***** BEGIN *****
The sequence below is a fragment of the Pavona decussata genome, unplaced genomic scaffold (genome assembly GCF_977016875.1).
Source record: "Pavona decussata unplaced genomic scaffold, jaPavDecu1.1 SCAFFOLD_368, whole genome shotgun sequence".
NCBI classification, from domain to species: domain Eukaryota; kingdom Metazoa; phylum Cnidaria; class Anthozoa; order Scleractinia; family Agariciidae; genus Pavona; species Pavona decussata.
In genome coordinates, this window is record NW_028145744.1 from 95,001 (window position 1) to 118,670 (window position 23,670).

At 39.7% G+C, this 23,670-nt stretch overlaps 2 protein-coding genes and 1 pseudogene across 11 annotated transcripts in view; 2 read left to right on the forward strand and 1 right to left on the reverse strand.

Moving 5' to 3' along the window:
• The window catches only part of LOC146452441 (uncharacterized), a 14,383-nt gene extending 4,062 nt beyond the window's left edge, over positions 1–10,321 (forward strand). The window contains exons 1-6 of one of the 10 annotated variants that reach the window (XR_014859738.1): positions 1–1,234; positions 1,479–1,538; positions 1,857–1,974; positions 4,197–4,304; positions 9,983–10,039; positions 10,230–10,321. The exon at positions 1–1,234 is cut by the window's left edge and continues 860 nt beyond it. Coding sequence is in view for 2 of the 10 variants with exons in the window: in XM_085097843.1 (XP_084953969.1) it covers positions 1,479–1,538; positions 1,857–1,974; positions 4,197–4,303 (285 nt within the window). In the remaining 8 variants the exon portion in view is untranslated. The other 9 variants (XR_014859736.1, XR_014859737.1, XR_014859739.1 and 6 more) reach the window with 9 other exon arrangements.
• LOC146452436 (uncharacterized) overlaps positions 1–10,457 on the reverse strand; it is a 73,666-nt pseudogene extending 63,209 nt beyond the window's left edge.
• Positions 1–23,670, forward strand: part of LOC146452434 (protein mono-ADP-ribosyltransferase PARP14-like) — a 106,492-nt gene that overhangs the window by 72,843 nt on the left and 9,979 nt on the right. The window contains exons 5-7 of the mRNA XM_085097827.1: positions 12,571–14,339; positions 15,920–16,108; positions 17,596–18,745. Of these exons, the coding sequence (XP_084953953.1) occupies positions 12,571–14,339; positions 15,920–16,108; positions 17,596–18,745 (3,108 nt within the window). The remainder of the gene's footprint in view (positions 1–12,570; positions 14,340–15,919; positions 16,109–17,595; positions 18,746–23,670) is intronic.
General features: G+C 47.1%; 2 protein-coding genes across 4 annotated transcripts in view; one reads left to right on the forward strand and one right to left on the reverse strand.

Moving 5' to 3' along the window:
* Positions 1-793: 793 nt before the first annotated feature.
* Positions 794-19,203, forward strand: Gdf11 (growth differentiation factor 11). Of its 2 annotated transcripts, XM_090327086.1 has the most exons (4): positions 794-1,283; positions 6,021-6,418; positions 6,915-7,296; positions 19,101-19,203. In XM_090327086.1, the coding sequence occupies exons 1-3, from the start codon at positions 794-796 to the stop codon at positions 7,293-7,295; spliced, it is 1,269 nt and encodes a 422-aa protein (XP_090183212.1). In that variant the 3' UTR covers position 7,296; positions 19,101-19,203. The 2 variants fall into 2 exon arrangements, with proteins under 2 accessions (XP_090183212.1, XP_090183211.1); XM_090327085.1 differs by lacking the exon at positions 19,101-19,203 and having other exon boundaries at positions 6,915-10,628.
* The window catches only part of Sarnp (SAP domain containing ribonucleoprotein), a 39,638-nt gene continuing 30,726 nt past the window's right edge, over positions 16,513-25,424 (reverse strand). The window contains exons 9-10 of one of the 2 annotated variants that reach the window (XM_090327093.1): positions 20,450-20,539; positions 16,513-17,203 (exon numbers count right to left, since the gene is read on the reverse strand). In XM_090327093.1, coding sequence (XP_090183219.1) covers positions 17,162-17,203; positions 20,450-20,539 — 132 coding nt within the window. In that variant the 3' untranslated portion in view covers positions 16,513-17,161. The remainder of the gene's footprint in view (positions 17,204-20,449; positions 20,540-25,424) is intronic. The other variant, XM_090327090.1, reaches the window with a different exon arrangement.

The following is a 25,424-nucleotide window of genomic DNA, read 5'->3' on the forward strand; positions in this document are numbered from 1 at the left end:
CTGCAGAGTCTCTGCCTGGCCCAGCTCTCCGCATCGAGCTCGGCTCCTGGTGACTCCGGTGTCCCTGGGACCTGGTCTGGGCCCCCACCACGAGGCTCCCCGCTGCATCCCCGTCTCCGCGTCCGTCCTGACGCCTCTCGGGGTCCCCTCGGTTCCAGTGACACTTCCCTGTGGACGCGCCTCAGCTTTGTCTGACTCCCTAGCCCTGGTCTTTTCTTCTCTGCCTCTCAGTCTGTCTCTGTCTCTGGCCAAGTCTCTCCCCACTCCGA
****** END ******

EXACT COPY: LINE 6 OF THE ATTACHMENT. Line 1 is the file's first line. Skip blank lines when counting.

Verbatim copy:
Moving 5' to 3' along the window: